Saturday, February 10, 2018

Safe House by Shannon Symonds

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About the Book

Safe House
As a victim’s advocate, Grace James is used to rushing into trouble to save her victims from abuse or assault. And with a handsome officer like Joe Hart at her side, Grace is sure there’s nothing she can’t do. But an ominous storm brewing on the Oregon horizon is about to change everything—and bring with it dangers and revelations Grace and Joe never expected.


The book was ok except for the switching of characters back and forth. It made it a little hard to read.

It was also a hard read because of the topic of the book but here again the author has done a wonderful job in writing this.

It's truly an emotional book and especially when children are involved it really makes me want to kick the man's pants and give him a taste of his own medicine!!! It's NOT ok to abuse people of any sort because they are different or maybe women. Each one of us has feelings. I don't much care for the excuses that some make to cover up wrong. 
It's why I admired Grace who loves helping people that need it.
This wasn't my cup of tea but there are people who do like to read this. 
I still recommend this book. 
I received this book for free. This is my honest opinion and compensations are not required

About the Author

Shannon Symonds worked for 15 years as an Advocate. Shannon lives in a small seaside town where she works, writes, runs and paints. She believes the word can be changed one heart at a time and then even small acts can make a difference.

Author Interview

(Insert interview here or include the one below.)
1. Whom or what inspired you to become an author?
I totally blame all the teachers in my family for encouraging me. When I probably only deserved 1 gold star, they always gave me 5.
The teachers, who were my grandmother and great aunts, read to me and listened to what I wrote.  I remember being very young and reading Ozma of Oz at our family beach house on a rainy day. I felt absolute anguish when the book ended. I decided to carry the stories on. Every night at bedtime I spent hours making up stories, which I still do when sleep escapes me.
I wrote my first stories and poems in elementary school. I read everything to the family teachers,  my grandmother and great aunts. I would mail them poems, and as they were teachers, they would return them to me with red pencil corrections. I loved it!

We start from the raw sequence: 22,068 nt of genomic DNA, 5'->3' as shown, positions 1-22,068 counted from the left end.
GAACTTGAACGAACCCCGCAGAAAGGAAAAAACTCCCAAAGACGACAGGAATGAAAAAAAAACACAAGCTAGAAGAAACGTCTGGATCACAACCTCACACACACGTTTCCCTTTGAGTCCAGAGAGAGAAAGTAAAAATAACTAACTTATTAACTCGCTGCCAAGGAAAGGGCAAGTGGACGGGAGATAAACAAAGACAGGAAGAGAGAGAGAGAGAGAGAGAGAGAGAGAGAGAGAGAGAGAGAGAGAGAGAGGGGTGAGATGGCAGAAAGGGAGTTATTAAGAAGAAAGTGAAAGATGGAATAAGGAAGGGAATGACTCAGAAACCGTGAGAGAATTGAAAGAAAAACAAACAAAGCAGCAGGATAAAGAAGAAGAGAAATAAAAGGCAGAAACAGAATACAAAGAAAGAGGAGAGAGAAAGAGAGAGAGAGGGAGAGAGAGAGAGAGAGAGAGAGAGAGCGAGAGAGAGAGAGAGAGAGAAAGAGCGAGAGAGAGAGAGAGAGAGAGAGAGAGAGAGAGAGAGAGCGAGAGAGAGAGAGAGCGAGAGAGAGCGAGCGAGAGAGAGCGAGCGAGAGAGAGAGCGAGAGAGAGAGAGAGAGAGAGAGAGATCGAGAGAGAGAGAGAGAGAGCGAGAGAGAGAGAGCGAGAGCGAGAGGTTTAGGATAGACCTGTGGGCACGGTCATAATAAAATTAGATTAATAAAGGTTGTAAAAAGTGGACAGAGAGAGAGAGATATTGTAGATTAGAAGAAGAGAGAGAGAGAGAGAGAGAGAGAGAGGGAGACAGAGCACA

When I was 12, our young women’s leader had us write down a list of long term goals. Publishing a book was on my list. I never forgot my list or goals, even when I set them aside to change diapers and cheer for 6 little people for several years. The only thing left on my list is hang gliding.
2. What did you want to be when you grew up? Did becoming an author ever cross your mind?
Becoming an author seemed like an unattainable dream. More than once I heard I would starve. Life and my need to support my family consumed me. My children grew, time passed and one day, the money didn’t matter to me anymore, nothing mattered. It just had to be. It was finally the right time to take a leap of faith and put my dream into words.
3. When you are not writing, what other “hats” do you wear?
When I am not writing, I am spending time with family and friends doing anything outdoors like walking the beach, crabbing or kayaking.I can’t go without running at least 3 miles a day, going to church, and if I am very lucky reading!.
My day job is as  a manager in a national nonprofit organization.  I  still work a few nights a week as a domestic and sexual assault advocate answering the crisis line and responding alongside law enforcement.
In addition, I love volunteering. I currently volunteer at church as the compassionate service leader. I am donating a portion of the proceeds from Safe House to Operation Underground Railroad (O.U.R.). It is an organization dedicated to ending sex trafficking and providing aftercare to survivors. I write for their volunteer newsletter and am working with a group on a small awareness event.

4. What inspired the idea for Safe House?

I am very passionate about the need to support survivors and create awareness. I honestly spent some spiritual time struggling and wondering how I could bring more  awareness to the issue of abuse from my small town world. Safe House was my answer.
Statistics or news stories can’t tell you what it feels like to listen to a 12-year-old boy worry about a parent who has just gone to jail, or what it feels like to listen to that same boy feeling guilty because they failed to protect their mother during an assault. I had to write Safe House, like I will write other stories of hope and healing, like I need to breathe.
I want the world to know the true story about what is going on right next door. I want survivors to know they aren’t alone. Others have experienced the same feelings and thoughts as they have. There is hope and safety for survivors, and the world cares.
5. What do you want readers to take away from Safe House?